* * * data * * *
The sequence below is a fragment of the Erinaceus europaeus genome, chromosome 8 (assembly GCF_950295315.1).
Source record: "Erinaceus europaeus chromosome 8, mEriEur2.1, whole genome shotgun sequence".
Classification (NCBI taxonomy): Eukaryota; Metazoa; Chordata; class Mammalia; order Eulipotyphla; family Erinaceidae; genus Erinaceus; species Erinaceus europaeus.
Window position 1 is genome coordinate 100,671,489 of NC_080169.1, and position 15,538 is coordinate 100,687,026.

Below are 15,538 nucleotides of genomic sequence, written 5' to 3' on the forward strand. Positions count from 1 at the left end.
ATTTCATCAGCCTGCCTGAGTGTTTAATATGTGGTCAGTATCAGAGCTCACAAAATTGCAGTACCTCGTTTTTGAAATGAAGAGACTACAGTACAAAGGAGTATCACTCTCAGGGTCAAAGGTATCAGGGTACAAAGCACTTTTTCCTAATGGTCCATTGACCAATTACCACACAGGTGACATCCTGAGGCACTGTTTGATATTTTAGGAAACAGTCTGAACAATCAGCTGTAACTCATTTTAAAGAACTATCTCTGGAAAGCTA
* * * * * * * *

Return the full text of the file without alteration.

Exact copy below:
The sequence below is a fragment of the Erinaceus europaeus genome, chromosome 8 (assembly GCF_950295315.1).
Source record: "Erinaceus europaeus chromosome 8, mEriEur2.1, whole genome shotgun sequence".
Classification (NCBI taxonomy): Eukaryota; Metazoa; Chordata; class Mammalia; order Eulipotyphla; family Erinaceidae; genus Erinaceus; species Erinaceus europaeus.
Window position 1 is genome coordinate 100,671,489 of NC_080169.1, and position 15,538 is coordinate 100,687,026.

Below are 15,538 nucleotides of genomic sequence, written 5' to 3' on the forward strand. Positions count from 1 at the left end.
ATTTCATCAGCCTGCCTGAGTGTTTAATATGTGGTCAGTATCAGAGCTCACAAAATTGCAGTACCTCGTTTTTGAAATGAAGAGACTACAGTACAAAGGAGTATCACTCTCAGGGTCAAAGGTATCAGGGTACAAAGCACTTTTTCCTAATGGTCCATTGACCAATTACCACACAGGTGACATCCTGAGGCACTGTTTGATATTTTAGGAAACAGTCTGAACAATCAGCTGTAACTCATTTTAAAGAACTATCTCTGGAAAGCTA